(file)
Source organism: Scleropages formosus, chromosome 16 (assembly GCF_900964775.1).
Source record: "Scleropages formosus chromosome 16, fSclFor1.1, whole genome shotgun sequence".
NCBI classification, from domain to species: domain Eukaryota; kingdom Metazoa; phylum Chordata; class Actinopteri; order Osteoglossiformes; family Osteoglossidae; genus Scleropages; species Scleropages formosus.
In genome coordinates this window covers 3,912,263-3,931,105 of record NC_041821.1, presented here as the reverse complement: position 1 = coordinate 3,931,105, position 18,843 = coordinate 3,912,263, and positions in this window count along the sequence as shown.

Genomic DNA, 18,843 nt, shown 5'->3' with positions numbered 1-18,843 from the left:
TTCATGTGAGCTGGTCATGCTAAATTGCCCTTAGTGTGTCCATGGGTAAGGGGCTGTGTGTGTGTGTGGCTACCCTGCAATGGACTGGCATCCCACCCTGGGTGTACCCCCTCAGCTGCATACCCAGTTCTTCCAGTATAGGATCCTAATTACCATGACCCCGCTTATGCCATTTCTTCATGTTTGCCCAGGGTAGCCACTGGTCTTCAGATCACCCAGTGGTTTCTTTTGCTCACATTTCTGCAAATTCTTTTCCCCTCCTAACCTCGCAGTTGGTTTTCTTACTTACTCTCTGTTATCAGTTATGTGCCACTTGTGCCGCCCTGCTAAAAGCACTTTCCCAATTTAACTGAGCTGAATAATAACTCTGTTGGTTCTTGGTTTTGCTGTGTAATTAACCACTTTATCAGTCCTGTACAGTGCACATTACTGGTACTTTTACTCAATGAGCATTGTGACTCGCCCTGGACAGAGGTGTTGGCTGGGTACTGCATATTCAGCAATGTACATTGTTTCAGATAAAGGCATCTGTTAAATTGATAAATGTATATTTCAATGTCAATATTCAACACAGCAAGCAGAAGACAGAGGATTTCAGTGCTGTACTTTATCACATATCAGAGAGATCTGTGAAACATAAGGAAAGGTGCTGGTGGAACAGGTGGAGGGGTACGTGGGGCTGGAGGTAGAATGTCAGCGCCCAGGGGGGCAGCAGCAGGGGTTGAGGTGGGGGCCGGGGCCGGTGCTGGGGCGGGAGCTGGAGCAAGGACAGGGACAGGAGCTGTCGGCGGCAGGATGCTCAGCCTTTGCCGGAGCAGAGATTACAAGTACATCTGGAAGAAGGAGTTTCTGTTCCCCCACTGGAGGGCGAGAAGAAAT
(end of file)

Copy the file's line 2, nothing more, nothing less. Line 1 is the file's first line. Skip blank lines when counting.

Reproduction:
Source record: "Scleropages formosus chromosome 16, fSclFor1.1, whole genome shotgun sequence".